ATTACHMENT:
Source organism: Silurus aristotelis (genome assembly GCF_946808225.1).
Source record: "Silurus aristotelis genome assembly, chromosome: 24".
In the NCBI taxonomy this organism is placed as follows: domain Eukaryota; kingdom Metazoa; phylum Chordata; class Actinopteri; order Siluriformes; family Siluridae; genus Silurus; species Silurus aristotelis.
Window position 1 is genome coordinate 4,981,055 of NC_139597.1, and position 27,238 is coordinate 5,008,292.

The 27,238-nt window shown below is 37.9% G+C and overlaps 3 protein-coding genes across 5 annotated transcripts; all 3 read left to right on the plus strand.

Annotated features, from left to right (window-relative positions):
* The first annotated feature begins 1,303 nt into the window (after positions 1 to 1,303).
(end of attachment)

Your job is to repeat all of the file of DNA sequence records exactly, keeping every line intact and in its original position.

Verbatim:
Source organism: Silurus aristotelis (genome assembly GCF_946808225.1).
Source record: "Silurus aristotelis genome assembly, chromosome: 24".
In the NCBI taxonomy this organism is placed as follows: domain Eukaryota; kingdom Metazoa; phylum Chordata; class Actinopteri; order Siluriformes; family Siluridae; genus Silurus; species Silurus aristotelis.
Window position 1 is genome coordinate 4,981,055 of NC_139597.1, and position 27,238 is coordinate 5,008,292.

The 27,238-nt window shown below is 37.9% G+C and overlaps 3 protein-coding genes across 5 annotated transcripts; all 3 read left to right on the plus strand.

Annotated features, from left to right (window-relative positions):
* The first annotated feature begins 1,303 nt into the window (after positions 1 to 1,303).